The rain delay in the Yankees game couldn’t have come at a better time because just as the skies were opening up in the Bronx, the sun was breaking through in Cooperstown, illuminating a trio of poignant and entertaining speeches that perfectly defined why baseball is America’s pastime.
Like any good umpire, Doug Harvey kicked off the festivities with a speech that was the equivalent of a resounding “Play Ball”. Although in attendance, Harvey’s speech was actually delivered on tape because the impact of throat cancer treatment left him unable to speak for an extended period of time. At first, the recording had a bit of a melancholy feel, but Harvey’s love and passion for the game quickly returned the focus to the matter at hand. In his usual brash, but good natured manner, Harvey walked the Cooperstown crowd through his long path to the major leagues and provided a unique look at the sacrifices that umpires must make along the way. Known as “God” because of his dignified and authoritative presence, Harvey encouraged those in and around the game to “know the rules”, but the tone of his speech centered on more of a baseball golden rule: love the game as you love yourself. By the time the recorded speech had finished, Harvey took the microphone and proclaimed to the crowd that he had managed to stop the rain…a final fitting proclamation from baseball’s deity.
Whitey Herzog gave the shortest speech of the group (according to the white rat, he was trying to get the program back on schedule after the many “long winded” speeches that preceded him), but his brevity had soul. Herzog reflected back on his career in baseball, beginning with his days as a minor leaguer in the Yankees’ farm system. During that time, Herzog encountered the legendary Casey Stengel, who took the fledgling minor leaguer under his wing. Herzog’s humorous stories about Stengel kept those in the audience riveted, but the most entertaining was his tale about Stengel incorrectly thinking he was the grandson of a former teammate, Buck Herzog. Humor aside, Herzog’s account helped illustrate what makes baseball so special…the timeless history that has been passed down through generations in the game, and which the Hall of Fame portrays so well.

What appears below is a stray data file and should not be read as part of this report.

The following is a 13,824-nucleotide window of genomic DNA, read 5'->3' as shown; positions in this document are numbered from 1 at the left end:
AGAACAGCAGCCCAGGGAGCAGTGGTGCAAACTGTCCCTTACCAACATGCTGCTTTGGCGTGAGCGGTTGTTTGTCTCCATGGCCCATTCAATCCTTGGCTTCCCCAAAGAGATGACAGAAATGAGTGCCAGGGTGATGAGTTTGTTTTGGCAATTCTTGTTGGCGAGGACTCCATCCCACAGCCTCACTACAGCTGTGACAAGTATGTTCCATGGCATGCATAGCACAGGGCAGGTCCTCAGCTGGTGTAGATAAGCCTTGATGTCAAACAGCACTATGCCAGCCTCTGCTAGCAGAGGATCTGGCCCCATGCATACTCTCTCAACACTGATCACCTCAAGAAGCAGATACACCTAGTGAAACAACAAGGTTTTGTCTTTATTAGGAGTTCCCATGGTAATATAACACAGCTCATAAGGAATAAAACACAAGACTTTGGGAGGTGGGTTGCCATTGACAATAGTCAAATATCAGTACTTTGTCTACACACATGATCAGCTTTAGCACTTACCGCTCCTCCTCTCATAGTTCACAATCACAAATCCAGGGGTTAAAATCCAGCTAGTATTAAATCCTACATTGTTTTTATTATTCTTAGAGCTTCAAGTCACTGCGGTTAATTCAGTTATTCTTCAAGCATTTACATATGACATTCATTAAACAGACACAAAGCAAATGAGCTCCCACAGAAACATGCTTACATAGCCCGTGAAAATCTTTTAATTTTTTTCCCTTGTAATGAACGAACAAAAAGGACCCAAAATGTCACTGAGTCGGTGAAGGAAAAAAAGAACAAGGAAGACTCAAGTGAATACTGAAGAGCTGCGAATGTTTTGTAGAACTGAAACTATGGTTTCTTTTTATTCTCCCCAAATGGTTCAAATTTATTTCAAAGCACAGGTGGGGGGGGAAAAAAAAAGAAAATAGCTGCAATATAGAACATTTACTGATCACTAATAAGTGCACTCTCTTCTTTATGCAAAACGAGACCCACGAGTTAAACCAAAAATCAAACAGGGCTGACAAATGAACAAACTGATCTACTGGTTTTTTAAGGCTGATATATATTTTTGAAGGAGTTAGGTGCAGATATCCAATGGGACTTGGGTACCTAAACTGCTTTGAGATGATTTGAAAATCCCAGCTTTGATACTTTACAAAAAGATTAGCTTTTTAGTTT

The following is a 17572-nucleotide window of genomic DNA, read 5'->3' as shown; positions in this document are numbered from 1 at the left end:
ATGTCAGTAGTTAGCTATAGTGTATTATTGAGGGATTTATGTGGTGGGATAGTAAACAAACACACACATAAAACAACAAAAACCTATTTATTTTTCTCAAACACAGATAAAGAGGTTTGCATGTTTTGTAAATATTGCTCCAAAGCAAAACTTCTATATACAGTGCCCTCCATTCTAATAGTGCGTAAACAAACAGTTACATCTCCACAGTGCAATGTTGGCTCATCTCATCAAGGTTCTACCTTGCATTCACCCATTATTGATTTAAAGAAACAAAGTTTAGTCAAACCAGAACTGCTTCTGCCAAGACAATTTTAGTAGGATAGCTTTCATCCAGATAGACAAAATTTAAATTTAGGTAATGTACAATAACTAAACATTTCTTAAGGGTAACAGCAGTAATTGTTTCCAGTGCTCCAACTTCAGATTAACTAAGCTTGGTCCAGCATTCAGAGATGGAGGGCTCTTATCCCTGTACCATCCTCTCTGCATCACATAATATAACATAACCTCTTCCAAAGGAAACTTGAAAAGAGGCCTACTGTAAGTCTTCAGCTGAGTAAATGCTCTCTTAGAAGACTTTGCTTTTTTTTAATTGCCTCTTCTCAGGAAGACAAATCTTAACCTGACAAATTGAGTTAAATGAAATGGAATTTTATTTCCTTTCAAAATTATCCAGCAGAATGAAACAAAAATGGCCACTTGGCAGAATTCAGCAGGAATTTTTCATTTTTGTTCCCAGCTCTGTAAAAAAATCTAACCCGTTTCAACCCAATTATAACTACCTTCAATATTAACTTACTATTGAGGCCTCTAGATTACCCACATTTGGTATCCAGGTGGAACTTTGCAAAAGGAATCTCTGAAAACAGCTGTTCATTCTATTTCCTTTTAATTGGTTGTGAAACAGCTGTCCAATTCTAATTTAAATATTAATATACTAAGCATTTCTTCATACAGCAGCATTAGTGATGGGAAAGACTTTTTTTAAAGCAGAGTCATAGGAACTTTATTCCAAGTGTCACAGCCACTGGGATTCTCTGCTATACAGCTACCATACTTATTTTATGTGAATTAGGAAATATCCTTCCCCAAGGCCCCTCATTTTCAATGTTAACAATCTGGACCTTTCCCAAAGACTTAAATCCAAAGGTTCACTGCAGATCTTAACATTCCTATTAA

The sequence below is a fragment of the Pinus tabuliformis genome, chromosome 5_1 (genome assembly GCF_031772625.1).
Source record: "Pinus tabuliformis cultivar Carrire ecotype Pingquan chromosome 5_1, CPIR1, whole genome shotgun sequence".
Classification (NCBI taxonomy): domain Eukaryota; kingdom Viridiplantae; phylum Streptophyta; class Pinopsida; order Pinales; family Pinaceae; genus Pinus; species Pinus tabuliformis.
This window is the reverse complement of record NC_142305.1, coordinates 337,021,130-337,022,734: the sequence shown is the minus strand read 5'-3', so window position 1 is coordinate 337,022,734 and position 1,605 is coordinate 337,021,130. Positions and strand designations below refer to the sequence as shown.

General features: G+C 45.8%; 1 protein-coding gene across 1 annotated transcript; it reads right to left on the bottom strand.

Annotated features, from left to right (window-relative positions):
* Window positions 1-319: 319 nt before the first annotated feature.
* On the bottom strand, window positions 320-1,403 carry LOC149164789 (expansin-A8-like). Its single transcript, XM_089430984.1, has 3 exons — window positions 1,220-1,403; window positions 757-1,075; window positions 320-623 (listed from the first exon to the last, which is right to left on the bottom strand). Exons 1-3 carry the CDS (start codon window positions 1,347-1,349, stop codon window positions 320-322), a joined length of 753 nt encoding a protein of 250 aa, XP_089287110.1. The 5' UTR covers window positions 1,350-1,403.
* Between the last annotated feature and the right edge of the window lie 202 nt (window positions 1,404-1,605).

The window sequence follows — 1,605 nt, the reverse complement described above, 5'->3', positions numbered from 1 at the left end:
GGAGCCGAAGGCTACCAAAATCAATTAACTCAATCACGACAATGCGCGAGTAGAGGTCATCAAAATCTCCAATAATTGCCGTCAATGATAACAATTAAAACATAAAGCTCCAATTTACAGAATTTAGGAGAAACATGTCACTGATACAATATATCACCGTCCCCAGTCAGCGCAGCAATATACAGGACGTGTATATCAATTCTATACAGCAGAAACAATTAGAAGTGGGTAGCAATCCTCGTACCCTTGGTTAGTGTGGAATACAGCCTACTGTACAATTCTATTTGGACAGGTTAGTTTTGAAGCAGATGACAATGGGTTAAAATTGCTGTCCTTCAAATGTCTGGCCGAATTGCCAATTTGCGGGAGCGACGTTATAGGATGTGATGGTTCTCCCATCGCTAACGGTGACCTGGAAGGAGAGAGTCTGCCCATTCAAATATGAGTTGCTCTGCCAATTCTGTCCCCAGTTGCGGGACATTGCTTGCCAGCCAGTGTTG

As a player, Andre Dawson seldom had much to say. Well, he must have been saving it all up for his induction speech because the “Hawk” gave one of the more eloquent, entertaining and evocative induction addresses in recent memory. Like Harvey and Herzog before him, Dawson’s speech centered on his passion for baseball, but covered a wide breadth of topics. He began with a series of well crafted zingers that poked fun at several fellow Hall of Famers (perhaps the funniest was crediting Tommy Lasorda with teaching him how to get a free meal), but quickly took a more serious turn. Without pontificating, Dawson was able to honor the black Hall of Famers who paved the way for his generation, admonish those players who placed a “stain” on the game by using performance enhancing drugs and encourage the youth of today to build their dreams with education and hard work. “If you love this game, the game will love you back,” Dawson repeated throughout his speech, and as he recounted his life story, it was easy to see why.
With an umpire, manager and player on the agenda, the Hall of Fame Day program was guaranteed to provide a variety of perspectives. However, the entire day was tied together by tales of love and sacrifice, faith and family, hard work and dedication. More than any other sport, baseball seems to embody these aspects of everyday life, and the Baseball Hall of Fame does a better job than any in preserving the traditions and legacies that tie them all together. Judging by their induction speeches, Harvey, Herzog and Dawson should all fit in perfectly.